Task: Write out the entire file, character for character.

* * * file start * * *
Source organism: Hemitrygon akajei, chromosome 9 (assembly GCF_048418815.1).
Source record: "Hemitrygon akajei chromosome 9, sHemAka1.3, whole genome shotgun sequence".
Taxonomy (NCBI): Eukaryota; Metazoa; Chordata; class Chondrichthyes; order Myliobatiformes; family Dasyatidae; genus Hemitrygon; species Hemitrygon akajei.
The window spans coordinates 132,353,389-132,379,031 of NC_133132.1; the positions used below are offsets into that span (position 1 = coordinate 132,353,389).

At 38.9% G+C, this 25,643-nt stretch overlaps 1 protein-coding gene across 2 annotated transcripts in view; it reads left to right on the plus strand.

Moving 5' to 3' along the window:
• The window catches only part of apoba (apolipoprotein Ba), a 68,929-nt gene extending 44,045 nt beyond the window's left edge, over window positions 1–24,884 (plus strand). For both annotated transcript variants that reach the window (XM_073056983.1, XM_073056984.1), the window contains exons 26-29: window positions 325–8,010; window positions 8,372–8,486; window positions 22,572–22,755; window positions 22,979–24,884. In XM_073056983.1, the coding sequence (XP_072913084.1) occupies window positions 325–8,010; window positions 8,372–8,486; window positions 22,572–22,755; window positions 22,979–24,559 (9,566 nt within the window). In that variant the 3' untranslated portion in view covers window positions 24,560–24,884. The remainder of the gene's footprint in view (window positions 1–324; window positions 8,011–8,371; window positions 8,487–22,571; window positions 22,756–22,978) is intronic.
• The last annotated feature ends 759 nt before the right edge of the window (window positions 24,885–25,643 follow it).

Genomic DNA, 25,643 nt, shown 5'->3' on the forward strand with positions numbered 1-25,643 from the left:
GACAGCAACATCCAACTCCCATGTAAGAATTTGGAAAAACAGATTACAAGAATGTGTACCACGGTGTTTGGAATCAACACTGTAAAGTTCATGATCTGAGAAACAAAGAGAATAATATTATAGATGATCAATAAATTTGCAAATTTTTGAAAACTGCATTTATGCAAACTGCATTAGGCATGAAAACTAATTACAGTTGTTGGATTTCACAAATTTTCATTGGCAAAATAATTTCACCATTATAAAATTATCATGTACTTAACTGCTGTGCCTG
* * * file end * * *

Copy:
Source organism: Hemitrygon akajei, chromosome 9 (assembly GCF_048418815.1).
Source record: "Hemitrygon akajei chromosome 9, sHemAka1.3, whole genome shotgun sequence".
Taxonomy (NCBI): Eukaryota; Metazoa; Chordata; class Chondrichthyes; order Myliobatiformes; family Dasyatidae; genus Hemitrygon; species Hemitrygon akajei.
The window spans coordinates 132,353,389-132,379,031 of NC_133132.1; the positions used below are offsets into that span (position 1 = coordinate 132,353,389).

At 38.9% G+C, this 25,643-nt stretch overlaps 1 protein-coding gene across 2 annotated transcripts in view; it reads left to right on the plus strand.

Moving 5' to 3' along the window:
• The window catches only part of apoba (apolipoprotein Ba), a 68,929-nt gene extending 44,045 nt beyond the window's left edge, over window positions 1–24,884 (plus strand). For both annotated transcript variants that reach the window (XM_073056983.1, XM_073056984.1), the window contains exons 26-29: window positions 325–8,010; window positions 8,372–8,486; window positions 22,572–22,755; window positions 22,979–24,884. In XM_073056983.1, the coding sequence (XP_072913084.1) occupies window positions 325–8,010; window positions 8,372–8,486; window positions 22,572–22,755; window positions 22,979–24,559 (9,566 nt within the window). In that variant the 3' untranslated portion in view covers window positions 24,560–24,884. The remainder of the gene's footprint in view (window positions 1–324; window positions 8,011–8,371; window positions 8,487–22,571; window positions 22,756–22,978) is intronic.
• The last annotated feature ends 759 nt before the right edge of the window (window positions 24,885–25,643 follow it).

Genomic DNA, 25,643 nt, shown 5'->3' on the forward strand with positions numbered 1-25,643 from the left:
GACAGCAACATCCAACTCCCATGTAAGAATTTGGAAAAACAGATTACAAGAATGTGTACCACGGTGTTTGGAATCAACACTGTAAAGTTCATGATCTGAGAAACAAAGAGAATAATATTATAGATGATCAATAAATTTGCAAATTTTTGAAAACTGCATTTATGCAAACTGCATTAGGCATGAAAACTAATTACAGTTGTTGGATTTCACAAATTTTCATTGGCAAAATAATTTCACCATTATAAAATTATCATGTACTTAACTGCTGTGCCTG